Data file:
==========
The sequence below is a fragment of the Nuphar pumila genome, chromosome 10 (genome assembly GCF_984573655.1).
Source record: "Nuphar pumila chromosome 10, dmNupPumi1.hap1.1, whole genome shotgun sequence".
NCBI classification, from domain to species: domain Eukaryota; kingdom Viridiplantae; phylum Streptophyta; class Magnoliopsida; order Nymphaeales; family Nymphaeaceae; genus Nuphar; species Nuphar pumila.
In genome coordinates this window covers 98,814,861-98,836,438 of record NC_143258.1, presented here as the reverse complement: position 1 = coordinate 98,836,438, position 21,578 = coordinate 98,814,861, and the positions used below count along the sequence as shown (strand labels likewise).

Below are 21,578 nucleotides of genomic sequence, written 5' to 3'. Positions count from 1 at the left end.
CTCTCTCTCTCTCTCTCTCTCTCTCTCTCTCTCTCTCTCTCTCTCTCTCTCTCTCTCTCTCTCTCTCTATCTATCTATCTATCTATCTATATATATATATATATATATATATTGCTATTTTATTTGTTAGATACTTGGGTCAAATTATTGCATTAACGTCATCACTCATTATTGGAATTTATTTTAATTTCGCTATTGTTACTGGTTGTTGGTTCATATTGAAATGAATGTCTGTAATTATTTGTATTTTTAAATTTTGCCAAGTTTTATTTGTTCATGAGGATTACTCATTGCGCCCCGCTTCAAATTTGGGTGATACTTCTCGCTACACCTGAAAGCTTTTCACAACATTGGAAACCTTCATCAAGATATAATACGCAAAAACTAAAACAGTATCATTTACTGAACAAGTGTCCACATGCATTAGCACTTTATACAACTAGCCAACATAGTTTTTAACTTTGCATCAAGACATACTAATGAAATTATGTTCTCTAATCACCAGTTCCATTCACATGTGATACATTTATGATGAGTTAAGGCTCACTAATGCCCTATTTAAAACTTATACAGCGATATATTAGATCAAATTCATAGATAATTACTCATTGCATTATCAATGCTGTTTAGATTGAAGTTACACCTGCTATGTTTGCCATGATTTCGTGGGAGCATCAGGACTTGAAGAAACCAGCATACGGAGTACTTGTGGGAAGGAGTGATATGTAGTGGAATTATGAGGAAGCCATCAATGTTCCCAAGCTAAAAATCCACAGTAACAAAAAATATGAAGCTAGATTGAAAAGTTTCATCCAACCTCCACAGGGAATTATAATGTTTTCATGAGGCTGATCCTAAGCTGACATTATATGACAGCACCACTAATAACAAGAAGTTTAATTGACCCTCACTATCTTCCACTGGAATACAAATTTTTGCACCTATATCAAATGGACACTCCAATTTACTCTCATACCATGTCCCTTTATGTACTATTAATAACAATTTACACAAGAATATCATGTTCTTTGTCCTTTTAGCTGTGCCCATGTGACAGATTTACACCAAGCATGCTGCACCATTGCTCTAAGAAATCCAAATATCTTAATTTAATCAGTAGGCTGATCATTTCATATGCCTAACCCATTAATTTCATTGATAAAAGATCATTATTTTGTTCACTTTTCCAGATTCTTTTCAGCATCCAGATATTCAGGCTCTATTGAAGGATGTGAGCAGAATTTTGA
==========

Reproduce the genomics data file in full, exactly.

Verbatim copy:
The sequence below is a fragment of the Nuphar pumila genome, chromosome 10 (genome assembly GCF_984573655.1).
Source record: "Nuphar pumila chromosome 10, dmNupPumi1.hap1.1, whole genome shotgun sequence".
NCBI classification, from domain to species: domain Eukaryota; kingdom Viridiplantae; phylum Streptophyta; class Magnoliopsida; order Nymphaeales; family Nymphaeaceae; genus Nuphar; species Nuphar pumila.
In genome coordinates this window covers 98,814,861-98,836,438 of record NC_143258.1, presented here as the reverse complement: position 1 = coordinate 98,836,438, position 21,578 = coordinate 98,814,861, and the positions used below count along the sequence as shown (strand labels likewise).

Below are 21,578 nucleotides of genomic sequence, written 5' to 3'. Positions count from 1 at the left end.
CTCTCTCTCTCTCTCTCTCTCTCTCTCTCTCTCTCTCTCTCTCTCTCTCTCTCTCTCTCTCTCTCTCTATCTATCTATCTATCTATCTATATATATATATATATATATATATTGCTATTTTATTTGTTAGATACTTGGGTCAAATTATTGCATTAACGTCATCACTCATTATTGGAATTTATTTTAATTTCGCTATTGTTACTGGTTGTTGGTTCATATTGAAATGAATGTCTGTAATTATTTGTATTTTTAAATTTTGCCAAGTTTTATTTGTTCATGAGGATTACTCATTGCGCCCCGCTTCAAATTTGGGTGATACTTCTCGCTACACCTGAAAGCTTTTCACAACATTGGAAACCTTCATCAAGATATAATACGCAAAAACTAAAACAGTATCATTTACTGAACAAGTGTCCACATGCATTAGCACTTTATACAACTAGCCAACATAGTTTTTAACTTTGCATCAAGACATACTAATGAAATTATGTTCTCTAATCACCAGTTCCATTCACATGTGATACATTTATGATGAGTTAAGGCTCACTAATGCCCTATTTAAAACTTATACAGCGATATATTAGATCAAATTCATAGATAATTACTCATTGCATTATCAATGCTGTTTAGATTGAAGTTACACCTGCTATGTTTGCCATGATTTCGTGGGAGCATCAGGACTTGAAGAAACCAGCATACGGAGTACTTGTGGGAAGGAGTGATATGTAGTGGAATTATGAGGAAGCCATCAATGTTCCCAAGCTAAAAATCCACAGTAACAAAAAATATGAAGCTAGATTGAAAAGTTTCATCCAACCTCCACAGGGAATTATAATGTTTTCATGAGGCTGATCCTAAGCTGACATTATATGACAGCACCACTAATAACAAGAAGTTTAATTGACCCTCACTATCTTCCACTGGAATACAAATTTTTGCACCTATATCAAATGGACACTCCAATTTACTCTCATACCATGTCCCTTTATGTACTATTAATAACAATTTACACAAGAATATCATGTTCTTTGTCCTTTTAGCTGTGCCCATGTGACAGATTTACACCAAGCATGCTGCACCATTGCTCTAAGAAATCCAAATATCTTAATTTAATCAGTAGGCTGATCATTTCATATGCCTAACCCATTAATTTCATTGATAAAAGATCATTATTTTGTTCACTTTTCCAGATTCTTTTCAGCATCCAGATATTCAGGCTCTATTGAAGGATGTGAGCAGAATTTTGA